On the Way to Ceylon
Every so often I have to go to Kensington because my tea’s run out, so I take the 510 from Spadina that winds through a century-old time lapse. On my way to Ceylon in the red tram, Sussex and Nassau on suspended wires thread by, and eventually when I disembark, a walking tin-man lamplights me through a Farejon familiar past.
My father’s poniard case hangs among the leather at the King. At Global Cheese while I sample, out of the corner of my eye, my grandmother in a stoop, is pulling teat, squirting goat’s milk, up-down, up-down, between taut palms. At Meat Locker I collect a couple pounds of pork hock to silken my chickpea soup. But at some point I remember that my destination is really the House of Spice.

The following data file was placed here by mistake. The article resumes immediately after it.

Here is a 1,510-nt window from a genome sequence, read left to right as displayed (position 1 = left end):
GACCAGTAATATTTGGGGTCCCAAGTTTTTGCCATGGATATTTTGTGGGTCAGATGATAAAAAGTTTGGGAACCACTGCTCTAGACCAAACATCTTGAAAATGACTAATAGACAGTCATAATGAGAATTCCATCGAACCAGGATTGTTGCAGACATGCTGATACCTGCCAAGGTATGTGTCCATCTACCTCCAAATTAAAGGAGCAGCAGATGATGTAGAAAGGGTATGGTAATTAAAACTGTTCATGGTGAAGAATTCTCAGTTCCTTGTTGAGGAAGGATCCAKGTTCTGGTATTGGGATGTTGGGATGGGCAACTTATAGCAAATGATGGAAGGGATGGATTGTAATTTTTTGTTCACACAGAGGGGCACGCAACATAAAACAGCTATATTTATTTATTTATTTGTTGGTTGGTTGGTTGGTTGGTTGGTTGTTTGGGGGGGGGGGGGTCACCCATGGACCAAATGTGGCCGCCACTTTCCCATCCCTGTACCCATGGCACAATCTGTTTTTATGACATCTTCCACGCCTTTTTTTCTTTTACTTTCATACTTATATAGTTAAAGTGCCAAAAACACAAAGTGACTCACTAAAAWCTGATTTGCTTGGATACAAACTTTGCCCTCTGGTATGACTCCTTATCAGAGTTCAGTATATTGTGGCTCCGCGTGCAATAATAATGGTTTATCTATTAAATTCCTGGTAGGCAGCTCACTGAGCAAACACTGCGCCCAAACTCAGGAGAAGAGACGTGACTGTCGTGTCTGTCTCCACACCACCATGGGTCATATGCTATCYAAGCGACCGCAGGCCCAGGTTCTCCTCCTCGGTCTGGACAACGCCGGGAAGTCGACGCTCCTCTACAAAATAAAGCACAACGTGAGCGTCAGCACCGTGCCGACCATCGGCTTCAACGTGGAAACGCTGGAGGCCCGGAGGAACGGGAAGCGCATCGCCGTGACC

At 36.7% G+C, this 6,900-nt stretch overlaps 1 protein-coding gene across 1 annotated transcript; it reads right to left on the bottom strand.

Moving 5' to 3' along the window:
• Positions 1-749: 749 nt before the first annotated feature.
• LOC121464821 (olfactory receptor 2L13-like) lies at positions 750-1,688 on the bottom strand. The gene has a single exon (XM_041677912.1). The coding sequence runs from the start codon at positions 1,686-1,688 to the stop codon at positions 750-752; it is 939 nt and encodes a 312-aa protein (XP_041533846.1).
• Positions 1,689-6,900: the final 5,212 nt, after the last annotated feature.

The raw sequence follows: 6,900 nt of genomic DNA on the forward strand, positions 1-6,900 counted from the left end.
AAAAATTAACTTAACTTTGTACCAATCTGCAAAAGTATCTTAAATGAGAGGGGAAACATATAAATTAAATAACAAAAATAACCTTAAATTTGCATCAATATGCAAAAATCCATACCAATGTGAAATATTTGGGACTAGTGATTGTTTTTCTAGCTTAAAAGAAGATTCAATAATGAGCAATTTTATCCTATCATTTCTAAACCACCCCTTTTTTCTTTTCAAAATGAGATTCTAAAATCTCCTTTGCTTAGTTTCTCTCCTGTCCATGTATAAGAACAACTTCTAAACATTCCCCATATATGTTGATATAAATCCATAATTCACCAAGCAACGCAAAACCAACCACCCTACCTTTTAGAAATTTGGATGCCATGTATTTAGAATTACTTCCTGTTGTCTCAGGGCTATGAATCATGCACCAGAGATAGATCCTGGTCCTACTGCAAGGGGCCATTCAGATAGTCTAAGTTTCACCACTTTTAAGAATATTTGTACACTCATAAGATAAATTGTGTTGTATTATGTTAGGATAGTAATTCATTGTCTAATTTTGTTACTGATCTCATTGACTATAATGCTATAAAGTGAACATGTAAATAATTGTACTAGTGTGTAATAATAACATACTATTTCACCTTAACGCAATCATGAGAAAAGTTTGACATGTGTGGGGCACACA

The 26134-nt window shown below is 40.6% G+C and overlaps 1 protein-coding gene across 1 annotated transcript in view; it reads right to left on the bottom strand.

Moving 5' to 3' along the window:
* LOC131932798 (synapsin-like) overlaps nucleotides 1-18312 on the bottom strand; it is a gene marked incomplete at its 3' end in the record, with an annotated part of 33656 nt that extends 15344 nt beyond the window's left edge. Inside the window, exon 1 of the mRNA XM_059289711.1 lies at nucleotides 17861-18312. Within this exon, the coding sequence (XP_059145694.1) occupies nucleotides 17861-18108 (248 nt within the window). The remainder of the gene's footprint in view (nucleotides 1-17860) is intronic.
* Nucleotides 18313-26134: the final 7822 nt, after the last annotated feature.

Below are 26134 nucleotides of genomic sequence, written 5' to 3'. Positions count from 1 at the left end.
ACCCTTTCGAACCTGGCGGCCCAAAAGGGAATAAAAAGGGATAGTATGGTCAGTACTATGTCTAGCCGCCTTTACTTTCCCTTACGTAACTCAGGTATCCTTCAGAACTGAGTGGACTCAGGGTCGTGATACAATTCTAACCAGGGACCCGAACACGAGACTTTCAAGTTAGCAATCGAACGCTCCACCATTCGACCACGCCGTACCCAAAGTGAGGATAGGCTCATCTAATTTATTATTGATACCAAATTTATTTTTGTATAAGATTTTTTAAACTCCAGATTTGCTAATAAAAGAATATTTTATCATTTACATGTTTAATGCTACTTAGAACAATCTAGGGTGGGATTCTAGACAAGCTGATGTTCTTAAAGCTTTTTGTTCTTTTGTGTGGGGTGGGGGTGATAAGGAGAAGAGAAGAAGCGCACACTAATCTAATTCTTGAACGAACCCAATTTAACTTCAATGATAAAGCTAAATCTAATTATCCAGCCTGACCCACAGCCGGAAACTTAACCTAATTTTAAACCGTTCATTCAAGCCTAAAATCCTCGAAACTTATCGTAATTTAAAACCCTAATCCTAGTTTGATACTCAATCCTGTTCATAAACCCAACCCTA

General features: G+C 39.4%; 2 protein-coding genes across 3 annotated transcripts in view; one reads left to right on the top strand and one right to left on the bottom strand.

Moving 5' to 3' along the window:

Even so, on entering this doorway, although I’ve come for one thing, my eyes begin another list: anise, bay-leaf, leaf-green masala, cardamom, saffron, nutmeg in phantom mace mask, cloves, some to cook with, some to hang from my ceiling in a paisley potpourri cloth pouch.
This bondage brings water to my tongue, savory and piquant, indifferent to who I’ve been, want to be, or who I am.
©Cynthia James – April 2015